Additional Resources

We have articles and other materials on sensory integration and hyperarousal that can provide additional insights and suggestions regarding the effects of hyperarousal and strategies for preventing and coping with it.

Behavioral Challenges in Fragile X Syndrome — Practitioners
From our Treatment and Interventions Recommendations: The most common behavioral challenges seen in Fragile X syndrome include behaviors associated with generalized anxiety, social interaction difficulties (this includes social anxiety-withdrawal and social aloofness), attention deficit hyperactivity disorder (ADHD), self-injury, and aggression. Addressing these challenges needs to be done with consideration to the person’s level of intellectual functioning, speech/language abilities, and ASD symptoms, if applicable.

The Top 10 Things Teachers Should Know About Fragile X Syndrome: Strengths, Challenges, and How They Learn — Educators
There’s really only one thing every teacher needs to know about Fragile X syndrome: Students with Fragile X syndrome are prone to hyperarousal and anxiety. It’s how their nervous systems are wired.The most effective way to help a student get the most from their time at school is to minimize the likelihood of hyperarousal and anxiety, thus maximizing their focus and cooperation.

learn more
  • Boy hiding under cushions on a sofa

When Disappearing Acts Are a Good Thing

Behavior can often be misunderstood and punished because the parent or caregiver doesn’t recognize its function for the child. Caregivers must look behind the behavior to learn what they’re trying to communicate.

  • Visualize the word explore

Managing Anxiety … What Works And Why?

Most children who come to see me have a combination of developmental delays, communication challenges and symptoms of anxiety, resulting in frequent tantrums. It is common for parents to share details about their daily struggles.

Author Note: This recommendation was authored by Vicki Sudhalter, PhD, and was reviewed and edited by consortium members both within and external to its Clinical Practices Committee. It has been approved by and represents the current consensus of the members of the Fragile X Clinical & Research Consortium.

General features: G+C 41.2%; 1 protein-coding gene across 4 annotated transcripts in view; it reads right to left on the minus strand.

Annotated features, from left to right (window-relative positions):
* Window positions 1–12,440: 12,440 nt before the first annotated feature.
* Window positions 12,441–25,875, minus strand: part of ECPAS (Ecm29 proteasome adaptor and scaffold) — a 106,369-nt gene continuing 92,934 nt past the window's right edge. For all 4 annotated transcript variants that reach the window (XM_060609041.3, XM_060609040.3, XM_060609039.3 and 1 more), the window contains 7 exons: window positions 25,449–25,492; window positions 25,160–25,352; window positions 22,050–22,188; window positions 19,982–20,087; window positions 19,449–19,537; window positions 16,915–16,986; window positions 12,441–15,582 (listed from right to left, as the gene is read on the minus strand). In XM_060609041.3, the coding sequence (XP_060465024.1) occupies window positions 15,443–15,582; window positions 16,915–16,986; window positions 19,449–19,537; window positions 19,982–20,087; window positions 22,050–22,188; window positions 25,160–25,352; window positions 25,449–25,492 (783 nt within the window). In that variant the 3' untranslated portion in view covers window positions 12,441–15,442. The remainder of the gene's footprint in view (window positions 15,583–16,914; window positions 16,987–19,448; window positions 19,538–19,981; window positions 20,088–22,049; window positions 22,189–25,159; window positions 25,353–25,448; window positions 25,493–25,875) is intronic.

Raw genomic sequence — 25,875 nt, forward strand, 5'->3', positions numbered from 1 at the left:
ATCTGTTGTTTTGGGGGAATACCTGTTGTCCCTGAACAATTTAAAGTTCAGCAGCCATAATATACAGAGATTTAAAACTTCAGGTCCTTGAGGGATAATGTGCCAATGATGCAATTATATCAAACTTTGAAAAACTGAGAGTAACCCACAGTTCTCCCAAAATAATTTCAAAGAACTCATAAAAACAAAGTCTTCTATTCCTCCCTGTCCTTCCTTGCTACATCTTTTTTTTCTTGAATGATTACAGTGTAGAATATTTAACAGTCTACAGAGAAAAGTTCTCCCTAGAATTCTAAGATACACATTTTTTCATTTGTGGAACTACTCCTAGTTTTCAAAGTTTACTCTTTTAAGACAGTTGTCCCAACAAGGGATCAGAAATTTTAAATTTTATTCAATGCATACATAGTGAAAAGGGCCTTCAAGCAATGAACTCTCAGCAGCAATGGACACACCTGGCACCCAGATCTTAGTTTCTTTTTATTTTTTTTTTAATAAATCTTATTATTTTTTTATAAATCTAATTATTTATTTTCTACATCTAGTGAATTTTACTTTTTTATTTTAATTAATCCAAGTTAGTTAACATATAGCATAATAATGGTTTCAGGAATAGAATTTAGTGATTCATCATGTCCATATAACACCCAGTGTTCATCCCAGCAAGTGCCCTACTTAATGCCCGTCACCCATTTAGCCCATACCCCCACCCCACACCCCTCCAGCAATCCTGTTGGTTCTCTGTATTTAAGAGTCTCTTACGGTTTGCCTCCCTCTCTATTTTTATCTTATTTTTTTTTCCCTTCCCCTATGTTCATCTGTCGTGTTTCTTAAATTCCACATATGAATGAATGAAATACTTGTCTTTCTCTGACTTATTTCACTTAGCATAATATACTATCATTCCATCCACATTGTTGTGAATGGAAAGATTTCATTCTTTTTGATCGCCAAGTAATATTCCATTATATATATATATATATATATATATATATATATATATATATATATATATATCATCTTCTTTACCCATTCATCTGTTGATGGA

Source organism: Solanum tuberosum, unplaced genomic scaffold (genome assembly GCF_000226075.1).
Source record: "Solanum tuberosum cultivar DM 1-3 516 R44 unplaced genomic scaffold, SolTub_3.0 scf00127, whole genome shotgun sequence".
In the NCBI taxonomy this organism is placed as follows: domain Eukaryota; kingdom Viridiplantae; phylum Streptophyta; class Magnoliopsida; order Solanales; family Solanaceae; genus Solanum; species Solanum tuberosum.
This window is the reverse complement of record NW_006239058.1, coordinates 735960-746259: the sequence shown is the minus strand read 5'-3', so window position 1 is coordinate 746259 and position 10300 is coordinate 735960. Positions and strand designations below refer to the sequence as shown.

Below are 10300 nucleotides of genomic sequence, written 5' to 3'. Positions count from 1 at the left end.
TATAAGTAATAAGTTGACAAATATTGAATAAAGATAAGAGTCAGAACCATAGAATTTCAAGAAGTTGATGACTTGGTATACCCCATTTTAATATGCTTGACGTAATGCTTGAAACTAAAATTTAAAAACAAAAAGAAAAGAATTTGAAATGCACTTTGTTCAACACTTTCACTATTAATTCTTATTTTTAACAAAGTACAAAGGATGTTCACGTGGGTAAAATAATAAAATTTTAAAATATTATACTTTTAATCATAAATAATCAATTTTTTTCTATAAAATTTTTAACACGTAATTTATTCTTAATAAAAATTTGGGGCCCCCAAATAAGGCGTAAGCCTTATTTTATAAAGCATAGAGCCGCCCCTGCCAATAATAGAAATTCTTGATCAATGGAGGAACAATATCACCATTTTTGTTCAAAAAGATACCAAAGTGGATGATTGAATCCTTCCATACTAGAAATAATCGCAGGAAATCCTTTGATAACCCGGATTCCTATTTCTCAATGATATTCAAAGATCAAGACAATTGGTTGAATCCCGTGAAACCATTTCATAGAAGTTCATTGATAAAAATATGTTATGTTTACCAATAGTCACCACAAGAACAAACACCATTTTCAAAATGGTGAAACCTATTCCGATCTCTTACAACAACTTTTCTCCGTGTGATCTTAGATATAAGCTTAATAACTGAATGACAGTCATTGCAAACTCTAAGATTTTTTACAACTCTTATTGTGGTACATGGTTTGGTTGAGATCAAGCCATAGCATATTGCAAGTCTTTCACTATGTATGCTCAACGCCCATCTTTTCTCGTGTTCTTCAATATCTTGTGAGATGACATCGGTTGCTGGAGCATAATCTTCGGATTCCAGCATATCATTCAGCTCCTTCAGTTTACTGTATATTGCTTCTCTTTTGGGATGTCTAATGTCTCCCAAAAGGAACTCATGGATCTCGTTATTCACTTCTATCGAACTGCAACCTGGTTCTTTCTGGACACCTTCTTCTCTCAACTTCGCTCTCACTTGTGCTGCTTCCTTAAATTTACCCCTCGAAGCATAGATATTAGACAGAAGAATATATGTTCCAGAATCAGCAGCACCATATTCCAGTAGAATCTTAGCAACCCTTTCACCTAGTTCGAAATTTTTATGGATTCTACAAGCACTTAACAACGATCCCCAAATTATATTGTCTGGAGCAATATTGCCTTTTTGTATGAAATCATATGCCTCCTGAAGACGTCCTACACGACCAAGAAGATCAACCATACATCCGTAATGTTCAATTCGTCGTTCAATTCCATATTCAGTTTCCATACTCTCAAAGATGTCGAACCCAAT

Funding: This project was made possible by Cooperative Agreement U01DD000231 from the Centers for Disease Control and Prevention to the Association of University Centers on Disabilities (AUCD) and RTOI 2008-999-03 from AUCD to W.T. Brown in support of the National Fragile X Clinical and Research Consortium. The findings and conclusions in this report are those of the authors and do not necessarily represent the official position of the Centers for Disease Control and Prevention.

The Fragile X Clinical & Research Consortium was founded in 2006 and exists to improve the delivery of clinical services to families impacted by any Fragile X-Associated Disorder and to develop a research infrastructure for advancing the development and implementation of new and improved treatments. Please contact us below for more information, or call (800) 688-8765.

Questions?

If you’re a parent or caregiver and have questions about the information presented here, we’d love to hear from you! You can reach out to Missy Zolecki using the contact info or our contact form below.

Hilary Rosselot headshot

Missy Zolecki,
Community Engagement
treatment@fragilex.org
(800) 688-8765